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Old 26th June 2008 | Show parent
Lives for gear

Ok..... this is what i figured out. For drums, i buss a compressor to a bus channel not a aux channel. Which sends a portion of that signal to a fresh track giving it more body by adding a few db to the signal. When you comp on a bus you are only comping a portion of that signal and in most cases this will preserve the dynamic range of the drums. Now keep in mind that each different kind of music sits different, sonically, in the spectrum. so often times adding a comp directly to the drums tracks may give you a result more custom to the type of music. I find that comping on a buss saves a ton of processor speed.

now for vocals i found that giving the lead vocal a compressor on its channel will allow for more flexible compression while sending the over dubs to a buss with a seprate comp with different settings will allow you to blend stacks of vocals together.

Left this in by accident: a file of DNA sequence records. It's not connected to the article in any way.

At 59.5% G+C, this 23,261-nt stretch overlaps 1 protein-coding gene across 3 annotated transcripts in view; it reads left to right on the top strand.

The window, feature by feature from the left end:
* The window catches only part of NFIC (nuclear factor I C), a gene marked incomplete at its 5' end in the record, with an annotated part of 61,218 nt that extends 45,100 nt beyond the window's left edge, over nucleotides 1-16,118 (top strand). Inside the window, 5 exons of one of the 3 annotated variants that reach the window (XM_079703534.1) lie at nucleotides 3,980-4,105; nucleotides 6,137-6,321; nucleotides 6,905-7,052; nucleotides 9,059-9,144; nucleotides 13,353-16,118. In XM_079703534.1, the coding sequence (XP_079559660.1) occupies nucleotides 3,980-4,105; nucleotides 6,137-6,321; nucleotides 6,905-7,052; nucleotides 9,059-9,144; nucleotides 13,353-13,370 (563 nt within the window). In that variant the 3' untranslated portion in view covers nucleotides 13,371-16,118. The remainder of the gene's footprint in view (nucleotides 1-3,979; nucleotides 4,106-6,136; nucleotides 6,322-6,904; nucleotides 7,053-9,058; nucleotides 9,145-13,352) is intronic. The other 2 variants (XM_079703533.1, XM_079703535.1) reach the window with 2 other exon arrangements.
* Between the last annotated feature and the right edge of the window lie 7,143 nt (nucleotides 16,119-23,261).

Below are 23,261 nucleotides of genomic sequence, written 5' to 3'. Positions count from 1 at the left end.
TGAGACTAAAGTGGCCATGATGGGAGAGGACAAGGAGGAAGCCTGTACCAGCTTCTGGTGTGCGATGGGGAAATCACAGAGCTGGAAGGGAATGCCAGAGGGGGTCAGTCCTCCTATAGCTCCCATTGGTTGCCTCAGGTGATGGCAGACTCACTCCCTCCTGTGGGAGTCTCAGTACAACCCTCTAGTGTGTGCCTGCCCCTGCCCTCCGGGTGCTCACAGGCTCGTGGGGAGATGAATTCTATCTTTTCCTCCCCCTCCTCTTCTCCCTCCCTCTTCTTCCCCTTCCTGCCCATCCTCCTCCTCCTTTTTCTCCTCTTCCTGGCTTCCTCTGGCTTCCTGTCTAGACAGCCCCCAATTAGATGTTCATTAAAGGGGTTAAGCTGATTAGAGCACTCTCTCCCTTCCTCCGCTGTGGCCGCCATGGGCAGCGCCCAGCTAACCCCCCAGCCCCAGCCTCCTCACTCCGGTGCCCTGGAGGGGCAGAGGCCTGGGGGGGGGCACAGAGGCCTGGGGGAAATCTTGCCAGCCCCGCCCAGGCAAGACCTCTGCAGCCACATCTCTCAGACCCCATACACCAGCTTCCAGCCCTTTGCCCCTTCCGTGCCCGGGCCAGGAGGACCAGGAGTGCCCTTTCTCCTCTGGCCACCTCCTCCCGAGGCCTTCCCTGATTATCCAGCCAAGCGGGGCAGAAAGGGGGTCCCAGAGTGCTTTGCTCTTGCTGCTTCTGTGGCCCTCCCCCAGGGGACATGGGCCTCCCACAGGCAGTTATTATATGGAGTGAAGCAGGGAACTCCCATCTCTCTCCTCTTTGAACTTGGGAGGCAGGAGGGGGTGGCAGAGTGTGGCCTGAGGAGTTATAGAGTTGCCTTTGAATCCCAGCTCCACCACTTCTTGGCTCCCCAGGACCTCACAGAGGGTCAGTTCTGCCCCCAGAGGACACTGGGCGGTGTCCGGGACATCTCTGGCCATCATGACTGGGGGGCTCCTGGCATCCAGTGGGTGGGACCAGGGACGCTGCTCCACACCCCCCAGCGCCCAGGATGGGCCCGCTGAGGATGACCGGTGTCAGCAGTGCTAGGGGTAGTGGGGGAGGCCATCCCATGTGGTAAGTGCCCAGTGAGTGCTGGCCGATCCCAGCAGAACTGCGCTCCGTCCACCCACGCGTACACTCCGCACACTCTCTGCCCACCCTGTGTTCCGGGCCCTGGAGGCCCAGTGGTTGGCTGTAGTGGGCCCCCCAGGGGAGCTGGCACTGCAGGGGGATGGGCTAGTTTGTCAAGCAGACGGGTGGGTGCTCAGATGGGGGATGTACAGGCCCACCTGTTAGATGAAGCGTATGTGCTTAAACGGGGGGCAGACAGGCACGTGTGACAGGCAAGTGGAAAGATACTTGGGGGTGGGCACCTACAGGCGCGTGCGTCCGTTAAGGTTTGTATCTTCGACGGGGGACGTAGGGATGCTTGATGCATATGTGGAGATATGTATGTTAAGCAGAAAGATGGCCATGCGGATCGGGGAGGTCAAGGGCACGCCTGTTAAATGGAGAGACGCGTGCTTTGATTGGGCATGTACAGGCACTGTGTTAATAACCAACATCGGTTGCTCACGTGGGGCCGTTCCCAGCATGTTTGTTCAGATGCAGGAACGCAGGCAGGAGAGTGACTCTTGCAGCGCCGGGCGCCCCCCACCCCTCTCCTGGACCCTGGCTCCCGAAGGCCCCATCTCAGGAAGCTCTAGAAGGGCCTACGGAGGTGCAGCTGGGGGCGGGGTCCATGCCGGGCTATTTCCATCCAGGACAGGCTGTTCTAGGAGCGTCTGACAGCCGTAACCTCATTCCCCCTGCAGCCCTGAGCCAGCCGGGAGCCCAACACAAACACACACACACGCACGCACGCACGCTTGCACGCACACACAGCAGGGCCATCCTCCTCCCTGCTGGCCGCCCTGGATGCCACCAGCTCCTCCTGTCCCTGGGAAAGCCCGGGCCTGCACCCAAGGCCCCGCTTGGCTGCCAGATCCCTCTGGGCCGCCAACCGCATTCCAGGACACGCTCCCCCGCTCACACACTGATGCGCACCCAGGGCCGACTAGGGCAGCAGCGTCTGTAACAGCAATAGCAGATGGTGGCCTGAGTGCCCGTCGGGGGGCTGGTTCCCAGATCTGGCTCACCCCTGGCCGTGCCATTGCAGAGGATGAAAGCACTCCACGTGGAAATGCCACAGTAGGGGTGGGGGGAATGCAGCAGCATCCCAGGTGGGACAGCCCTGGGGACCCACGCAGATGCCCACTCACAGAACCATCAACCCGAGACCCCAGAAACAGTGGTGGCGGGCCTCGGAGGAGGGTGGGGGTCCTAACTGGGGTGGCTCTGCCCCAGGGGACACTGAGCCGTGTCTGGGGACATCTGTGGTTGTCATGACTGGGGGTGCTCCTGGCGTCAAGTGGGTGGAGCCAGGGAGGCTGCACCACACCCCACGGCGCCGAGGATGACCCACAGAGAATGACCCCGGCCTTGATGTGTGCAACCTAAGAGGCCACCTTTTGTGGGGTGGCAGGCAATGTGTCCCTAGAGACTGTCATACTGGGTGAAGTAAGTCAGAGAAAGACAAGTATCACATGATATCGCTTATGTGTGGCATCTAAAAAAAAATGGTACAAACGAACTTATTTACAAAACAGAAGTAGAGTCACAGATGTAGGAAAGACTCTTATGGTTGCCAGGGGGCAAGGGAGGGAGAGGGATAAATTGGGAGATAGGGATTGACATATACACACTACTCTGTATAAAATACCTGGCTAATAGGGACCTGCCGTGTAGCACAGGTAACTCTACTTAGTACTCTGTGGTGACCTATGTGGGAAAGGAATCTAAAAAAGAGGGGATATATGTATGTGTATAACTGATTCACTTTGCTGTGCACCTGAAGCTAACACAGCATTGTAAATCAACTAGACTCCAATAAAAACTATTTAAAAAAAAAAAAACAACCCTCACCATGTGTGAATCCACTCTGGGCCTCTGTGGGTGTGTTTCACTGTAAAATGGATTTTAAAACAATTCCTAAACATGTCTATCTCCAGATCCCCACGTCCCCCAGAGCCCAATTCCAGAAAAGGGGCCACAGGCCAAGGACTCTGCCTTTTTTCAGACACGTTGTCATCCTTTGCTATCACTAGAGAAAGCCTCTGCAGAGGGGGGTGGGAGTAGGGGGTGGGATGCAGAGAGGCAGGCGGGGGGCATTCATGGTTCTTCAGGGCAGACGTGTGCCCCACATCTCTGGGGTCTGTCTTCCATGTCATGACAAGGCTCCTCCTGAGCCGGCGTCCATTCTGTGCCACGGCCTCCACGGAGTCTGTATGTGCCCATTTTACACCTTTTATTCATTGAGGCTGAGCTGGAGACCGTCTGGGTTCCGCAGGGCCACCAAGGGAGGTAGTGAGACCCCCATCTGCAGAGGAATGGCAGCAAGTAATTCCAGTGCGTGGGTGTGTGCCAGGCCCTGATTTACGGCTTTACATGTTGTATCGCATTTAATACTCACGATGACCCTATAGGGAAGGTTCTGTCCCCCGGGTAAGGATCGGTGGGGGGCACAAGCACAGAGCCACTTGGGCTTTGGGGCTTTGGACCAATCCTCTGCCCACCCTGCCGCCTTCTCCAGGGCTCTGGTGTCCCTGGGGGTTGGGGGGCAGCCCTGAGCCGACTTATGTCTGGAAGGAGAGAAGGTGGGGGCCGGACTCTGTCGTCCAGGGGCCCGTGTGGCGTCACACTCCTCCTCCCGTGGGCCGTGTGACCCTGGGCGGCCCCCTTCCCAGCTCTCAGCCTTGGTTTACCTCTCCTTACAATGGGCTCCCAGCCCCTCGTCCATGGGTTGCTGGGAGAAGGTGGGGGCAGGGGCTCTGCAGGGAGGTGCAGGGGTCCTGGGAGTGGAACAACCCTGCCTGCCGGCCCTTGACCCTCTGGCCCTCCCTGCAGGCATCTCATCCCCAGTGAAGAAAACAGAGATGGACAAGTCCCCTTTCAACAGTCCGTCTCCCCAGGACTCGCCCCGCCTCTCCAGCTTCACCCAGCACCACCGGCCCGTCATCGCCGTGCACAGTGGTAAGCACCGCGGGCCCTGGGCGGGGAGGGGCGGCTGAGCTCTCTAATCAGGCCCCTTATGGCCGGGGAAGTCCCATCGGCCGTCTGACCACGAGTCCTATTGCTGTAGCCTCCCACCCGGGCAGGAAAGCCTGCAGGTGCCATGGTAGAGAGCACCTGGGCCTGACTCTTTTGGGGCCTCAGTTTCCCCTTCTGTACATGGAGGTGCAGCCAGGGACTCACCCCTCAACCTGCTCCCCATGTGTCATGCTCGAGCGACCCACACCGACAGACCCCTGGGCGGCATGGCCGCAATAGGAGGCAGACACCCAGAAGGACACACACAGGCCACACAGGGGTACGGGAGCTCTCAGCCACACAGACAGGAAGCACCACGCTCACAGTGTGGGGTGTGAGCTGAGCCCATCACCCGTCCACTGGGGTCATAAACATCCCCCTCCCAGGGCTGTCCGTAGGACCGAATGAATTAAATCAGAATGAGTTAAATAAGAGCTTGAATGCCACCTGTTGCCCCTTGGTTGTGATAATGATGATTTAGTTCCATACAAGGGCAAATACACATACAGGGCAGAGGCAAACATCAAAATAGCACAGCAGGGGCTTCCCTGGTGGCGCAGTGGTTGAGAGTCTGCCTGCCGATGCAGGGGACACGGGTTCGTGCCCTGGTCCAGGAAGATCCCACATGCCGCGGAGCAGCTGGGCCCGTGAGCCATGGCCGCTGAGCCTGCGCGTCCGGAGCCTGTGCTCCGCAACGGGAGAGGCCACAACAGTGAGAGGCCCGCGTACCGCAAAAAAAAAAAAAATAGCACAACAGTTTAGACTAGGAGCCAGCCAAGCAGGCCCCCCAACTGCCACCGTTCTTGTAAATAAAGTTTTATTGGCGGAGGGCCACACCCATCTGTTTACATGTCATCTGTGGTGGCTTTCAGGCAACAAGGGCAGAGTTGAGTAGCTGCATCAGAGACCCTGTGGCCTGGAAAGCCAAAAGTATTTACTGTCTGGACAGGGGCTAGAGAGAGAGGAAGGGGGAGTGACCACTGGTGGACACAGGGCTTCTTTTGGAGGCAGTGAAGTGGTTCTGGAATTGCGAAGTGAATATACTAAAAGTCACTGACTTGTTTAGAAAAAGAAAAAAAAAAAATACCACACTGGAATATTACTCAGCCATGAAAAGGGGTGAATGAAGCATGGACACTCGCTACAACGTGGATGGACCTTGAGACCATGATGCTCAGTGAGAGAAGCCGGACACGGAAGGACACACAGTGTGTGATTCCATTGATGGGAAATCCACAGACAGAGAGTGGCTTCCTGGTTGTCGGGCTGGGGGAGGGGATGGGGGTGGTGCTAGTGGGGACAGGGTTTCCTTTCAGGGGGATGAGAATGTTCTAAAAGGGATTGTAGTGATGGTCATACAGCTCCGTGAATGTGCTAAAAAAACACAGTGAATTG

just remember that your drums wont hit right if the are not eq'd right.

try doing a a high pass filter on your kick at 20hz while boosting around 33hz by 3 to 5 db. fish from 33hz to 70hz untill the kick sits int the mix better.

run a high pass filter on your snare all the way back to around 100hz becarfull not to make it to thin. boost around250 hz to give it back its thud.

all this is doing is cutting out bands of frequencies in instruments that dont hit in those areas. when you have less of that mud floating in your mix everything sounds more glued together and sits visually in its own space.